We've said all this stuff before.
That Joshua Cribbs is the best returner in Browns history – better even than Eric Metcalf.
That he is the best returner in the NFL today.
That he is the best player overall on the Browns.
That, because he is also the team's best special teams coverage man, and in addition plays wide receiver in the base offense and quarterback in the wildcat alignment, he is unlike any player the Browns have ever had. No one in team history has been this versatile and universally valuable, doing so many things so well.
That he could also be a tremendous running back in the traditional pro set if the Browns ever chose to use him that way.
That he is one of the toughest players the Browns have ever had, and that because of that, he could have fit into an era in club history.
That he is a quality guy – as good of a man off the field as he is on it – and that he is the best representation of the type of individual and ambassador to their organization the Browns should want to have.
That he clearly deserves for the Browns to tear up his contract, which no longer is indicative of the player he is, and give him a new one that is indicative of such.
That, after having been a slash-type quarterback at Kent State, a school in a mid-major conference (Mid-American), and then coming into the NFL at the very bottom of the Browns roster as an undrafted rookie, his becoming great at all these new skills makes his story one of the most incredible in team history. Talk about taking a quantum leap.
That he had the best line of the year out of the locker room when, upon being asked what it was like to beat the arch rival Pittsburgh Steelers a week and a half ago, he said, "Grrrrrreat! Tony the Tiger grrrrreat!"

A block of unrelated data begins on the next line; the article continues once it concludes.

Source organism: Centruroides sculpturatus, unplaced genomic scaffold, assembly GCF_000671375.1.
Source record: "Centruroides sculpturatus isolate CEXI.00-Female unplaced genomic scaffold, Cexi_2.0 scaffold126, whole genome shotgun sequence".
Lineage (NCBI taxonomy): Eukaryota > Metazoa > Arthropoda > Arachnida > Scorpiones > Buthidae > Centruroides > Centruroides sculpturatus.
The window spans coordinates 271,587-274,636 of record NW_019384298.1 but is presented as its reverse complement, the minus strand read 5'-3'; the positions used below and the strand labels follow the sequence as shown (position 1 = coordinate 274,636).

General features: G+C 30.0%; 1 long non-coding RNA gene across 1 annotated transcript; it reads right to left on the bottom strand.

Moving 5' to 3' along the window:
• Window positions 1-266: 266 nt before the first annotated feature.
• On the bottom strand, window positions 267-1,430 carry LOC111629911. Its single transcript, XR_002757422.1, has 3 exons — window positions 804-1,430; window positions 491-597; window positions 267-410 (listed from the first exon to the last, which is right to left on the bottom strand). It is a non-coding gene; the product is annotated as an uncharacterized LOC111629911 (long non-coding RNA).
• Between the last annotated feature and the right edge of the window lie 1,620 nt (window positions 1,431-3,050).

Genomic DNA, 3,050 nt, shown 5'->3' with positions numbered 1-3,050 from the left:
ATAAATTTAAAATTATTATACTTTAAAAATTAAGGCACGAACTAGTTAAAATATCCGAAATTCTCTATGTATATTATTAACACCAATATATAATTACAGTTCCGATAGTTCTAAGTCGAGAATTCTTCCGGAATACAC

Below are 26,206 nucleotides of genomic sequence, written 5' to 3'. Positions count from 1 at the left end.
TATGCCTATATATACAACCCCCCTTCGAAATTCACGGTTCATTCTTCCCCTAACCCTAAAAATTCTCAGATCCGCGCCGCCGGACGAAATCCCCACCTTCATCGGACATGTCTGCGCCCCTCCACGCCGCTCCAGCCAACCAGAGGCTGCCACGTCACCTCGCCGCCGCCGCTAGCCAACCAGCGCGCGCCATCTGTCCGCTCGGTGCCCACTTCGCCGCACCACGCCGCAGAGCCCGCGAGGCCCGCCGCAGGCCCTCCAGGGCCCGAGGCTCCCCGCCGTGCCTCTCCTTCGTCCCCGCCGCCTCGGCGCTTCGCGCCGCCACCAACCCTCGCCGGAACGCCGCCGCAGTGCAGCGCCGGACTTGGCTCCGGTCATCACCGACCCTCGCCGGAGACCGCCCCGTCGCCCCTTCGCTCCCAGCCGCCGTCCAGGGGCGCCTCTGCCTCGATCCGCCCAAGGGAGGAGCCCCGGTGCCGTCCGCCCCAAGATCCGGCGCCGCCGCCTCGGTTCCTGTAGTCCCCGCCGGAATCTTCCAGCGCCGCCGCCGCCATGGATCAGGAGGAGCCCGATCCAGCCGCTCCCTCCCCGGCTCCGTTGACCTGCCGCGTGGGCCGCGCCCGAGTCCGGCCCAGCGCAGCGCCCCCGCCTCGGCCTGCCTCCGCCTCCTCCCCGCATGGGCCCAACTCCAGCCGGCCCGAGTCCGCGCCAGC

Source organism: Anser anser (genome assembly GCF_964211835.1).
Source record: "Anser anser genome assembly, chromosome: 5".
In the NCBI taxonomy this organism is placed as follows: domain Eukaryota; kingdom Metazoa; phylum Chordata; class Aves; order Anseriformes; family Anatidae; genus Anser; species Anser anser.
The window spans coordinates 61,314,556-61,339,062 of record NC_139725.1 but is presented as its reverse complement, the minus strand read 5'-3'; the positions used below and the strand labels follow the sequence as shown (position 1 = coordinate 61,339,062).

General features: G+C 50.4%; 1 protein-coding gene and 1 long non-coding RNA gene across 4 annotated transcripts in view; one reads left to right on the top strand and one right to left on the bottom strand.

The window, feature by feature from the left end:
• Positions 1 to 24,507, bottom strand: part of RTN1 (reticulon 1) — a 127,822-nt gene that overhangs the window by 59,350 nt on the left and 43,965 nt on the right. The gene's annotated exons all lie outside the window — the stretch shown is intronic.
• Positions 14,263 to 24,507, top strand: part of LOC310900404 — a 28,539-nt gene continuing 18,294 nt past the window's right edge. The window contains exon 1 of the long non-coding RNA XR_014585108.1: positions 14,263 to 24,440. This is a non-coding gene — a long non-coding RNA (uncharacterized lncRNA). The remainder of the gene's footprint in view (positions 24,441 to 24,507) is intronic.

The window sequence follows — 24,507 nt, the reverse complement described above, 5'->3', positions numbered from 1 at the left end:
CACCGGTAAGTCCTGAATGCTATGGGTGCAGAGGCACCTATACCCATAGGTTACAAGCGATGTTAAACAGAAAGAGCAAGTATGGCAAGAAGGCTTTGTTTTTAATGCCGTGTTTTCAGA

Yes, we've said a lot about Joshua Cribbs during his five seasons with the Browns, and it seemed like there was nothing else we could say – that there were no superlatives we hadn't used.
But we were limiting ourselves. We were thinking too small. We were letting our lack of imagination and creativity restrict us.
No longer, though. Now we're thinking big – as big as you can get – and we dare to do so only because this is Joshua Cribbs, a special player in so many ways.
The fact is, the conversation involving Cribbs has now moved to another level, to the point where – please sit down before reading on -- we have to ask: Could he someday earn enshrinement into the Pro Football Hall of Fame?
That is an exciting – and a real and legitimate -- question now.
Cribbs is not yet finished with his fifth year in the NFL, and he already has the most kickoff returns for touchdowns in league history with eight. He won't be 27 until next June, so he should have some of the prime years of his career left. Thus, it's impossible to tell how many scores he'll have by the time he's done.
He also has two punt returns for TDs, including one this year, giving him 10 total scoring returns.
The HOF has never opened its doors to returners even though special teams is considered to be a full one-third of the game with offense and defense. In the eyes of the electors, the status of that position hasn't elevated itself enough yet in terms of importance.
Will that ever change? Who knows? But Cribbs, with his being so much better than anyone else at a skill set that is becoming more and more a vital part of the game, could force the electors' hands. At least he could make them think about voting him in at some point.